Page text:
Across the world, populations are ageing as a result of increased life expectancy and declining fertility rates. The implications of these changes are huge. However, rather than celebrate that more and more people are living longer lives, our paternalistic and ageist society in the UK sees older people largely as a ‘problem’, a ‘burden’, a demographic ‘timebomb.’

As Claire Keatinge, active ageing specialist and former Northern Ireland Commissioner for Older People explains in Museums and an Ageing Population, the contribution that older people make to society is vastly underestimated. Older people contribute over £40 billion to the UK economy through volunteering, childcare and taxes, yet they are seen as a massive drain on resources. In a deeply ageist society the main question being asked is – what are we going to do with older people?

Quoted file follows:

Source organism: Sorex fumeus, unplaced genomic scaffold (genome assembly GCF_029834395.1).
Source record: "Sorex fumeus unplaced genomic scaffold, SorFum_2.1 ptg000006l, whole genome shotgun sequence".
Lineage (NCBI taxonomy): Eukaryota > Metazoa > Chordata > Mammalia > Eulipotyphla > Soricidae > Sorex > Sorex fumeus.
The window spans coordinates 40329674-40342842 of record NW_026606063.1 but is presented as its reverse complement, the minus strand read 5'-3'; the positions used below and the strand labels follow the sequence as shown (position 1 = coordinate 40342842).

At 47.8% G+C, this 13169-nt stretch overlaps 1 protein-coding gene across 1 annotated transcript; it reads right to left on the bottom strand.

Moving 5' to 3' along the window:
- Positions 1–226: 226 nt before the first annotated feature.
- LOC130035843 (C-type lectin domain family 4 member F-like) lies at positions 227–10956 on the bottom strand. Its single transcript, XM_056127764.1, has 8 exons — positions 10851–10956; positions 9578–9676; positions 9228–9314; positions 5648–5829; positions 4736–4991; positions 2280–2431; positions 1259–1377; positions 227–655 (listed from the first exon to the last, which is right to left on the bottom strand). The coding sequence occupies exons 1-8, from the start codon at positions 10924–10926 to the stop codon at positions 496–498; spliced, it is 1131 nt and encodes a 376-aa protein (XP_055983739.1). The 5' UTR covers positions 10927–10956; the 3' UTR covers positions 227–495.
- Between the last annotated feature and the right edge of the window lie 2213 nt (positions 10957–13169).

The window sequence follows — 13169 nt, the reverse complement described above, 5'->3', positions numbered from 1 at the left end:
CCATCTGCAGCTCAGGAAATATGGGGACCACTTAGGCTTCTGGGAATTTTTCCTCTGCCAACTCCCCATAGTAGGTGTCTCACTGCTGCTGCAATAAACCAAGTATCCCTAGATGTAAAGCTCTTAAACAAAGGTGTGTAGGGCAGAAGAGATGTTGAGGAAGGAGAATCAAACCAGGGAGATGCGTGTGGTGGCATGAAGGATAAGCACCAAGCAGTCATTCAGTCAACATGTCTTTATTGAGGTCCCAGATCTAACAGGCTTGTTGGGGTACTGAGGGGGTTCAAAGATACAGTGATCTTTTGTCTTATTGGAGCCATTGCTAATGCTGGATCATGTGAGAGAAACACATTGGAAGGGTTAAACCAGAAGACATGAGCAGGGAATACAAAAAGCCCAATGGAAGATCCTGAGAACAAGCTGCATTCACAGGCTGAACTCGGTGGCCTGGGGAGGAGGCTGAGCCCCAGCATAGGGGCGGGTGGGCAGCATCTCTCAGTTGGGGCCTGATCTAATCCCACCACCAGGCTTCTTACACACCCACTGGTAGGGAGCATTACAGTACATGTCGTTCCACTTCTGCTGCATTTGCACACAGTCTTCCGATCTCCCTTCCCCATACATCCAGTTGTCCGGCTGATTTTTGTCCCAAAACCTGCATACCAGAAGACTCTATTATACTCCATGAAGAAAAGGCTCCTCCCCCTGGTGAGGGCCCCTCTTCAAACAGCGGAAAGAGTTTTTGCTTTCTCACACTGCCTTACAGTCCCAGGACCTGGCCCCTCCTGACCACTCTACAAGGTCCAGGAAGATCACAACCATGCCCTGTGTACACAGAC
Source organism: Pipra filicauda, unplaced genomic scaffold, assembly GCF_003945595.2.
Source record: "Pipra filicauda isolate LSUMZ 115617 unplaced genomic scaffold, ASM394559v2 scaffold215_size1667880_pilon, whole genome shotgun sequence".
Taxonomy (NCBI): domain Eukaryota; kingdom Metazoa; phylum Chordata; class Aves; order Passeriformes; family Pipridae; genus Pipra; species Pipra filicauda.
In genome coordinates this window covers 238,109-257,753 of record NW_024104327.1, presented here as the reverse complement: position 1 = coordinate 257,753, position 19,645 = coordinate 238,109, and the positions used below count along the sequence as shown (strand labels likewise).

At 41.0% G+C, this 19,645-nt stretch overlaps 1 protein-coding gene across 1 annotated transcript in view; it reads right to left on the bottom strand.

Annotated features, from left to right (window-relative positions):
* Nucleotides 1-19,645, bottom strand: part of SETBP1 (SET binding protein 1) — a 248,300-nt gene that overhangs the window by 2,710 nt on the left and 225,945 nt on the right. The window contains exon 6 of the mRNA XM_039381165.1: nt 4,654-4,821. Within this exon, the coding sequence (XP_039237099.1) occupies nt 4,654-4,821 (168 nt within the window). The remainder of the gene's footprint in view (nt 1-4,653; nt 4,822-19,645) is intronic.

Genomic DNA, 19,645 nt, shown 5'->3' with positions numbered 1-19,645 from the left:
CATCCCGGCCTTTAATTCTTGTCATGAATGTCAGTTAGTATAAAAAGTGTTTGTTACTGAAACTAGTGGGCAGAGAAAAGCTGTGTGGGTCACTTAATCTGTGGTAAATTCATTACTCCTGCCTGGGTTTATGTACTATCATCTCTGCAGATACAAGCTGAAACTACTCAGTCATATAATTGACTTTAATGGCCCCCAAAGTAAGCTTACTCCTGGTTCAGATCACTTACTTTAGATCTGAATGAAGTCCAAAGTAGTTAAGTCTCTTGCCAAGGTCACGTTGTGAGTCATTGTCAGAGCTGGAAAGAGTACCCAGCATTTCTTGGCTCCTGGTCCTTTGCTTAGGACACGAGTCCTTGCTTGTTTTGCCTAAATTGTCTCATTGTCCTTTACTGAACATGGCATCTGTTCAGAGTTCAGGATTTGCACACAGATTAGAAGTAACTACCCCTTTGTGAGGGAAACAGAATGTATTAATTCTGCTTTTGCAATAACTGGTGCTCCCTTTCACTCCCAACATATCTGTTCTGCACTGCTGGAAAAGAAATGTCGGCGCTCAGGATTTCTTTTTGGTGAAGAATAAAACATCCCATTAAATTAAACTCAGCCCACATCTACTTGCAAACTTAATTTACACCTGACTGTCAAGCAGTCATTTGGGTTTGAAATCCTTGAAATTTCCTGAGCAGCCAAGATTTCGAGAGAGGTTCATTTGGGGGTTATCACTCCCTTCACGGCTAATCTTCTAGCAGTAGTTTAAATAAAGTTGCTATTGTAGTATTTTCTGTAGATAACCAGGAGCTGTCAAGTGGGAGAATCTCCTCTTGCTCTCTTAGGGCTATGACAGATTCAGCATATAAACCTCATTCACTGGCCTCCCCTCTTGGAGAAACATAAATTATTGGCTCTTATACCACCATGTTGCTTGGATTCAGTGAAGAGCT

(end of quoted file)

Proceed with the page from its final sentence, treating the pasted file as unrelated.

People in their later stages of life are mainly seen in terms of what they take from society (health care, social care, pensions) rather than being valued for what they contribute. How can we challenge these perceptions of ageing? Where do these perceptions come from?

Read more:

A deficit model of ageing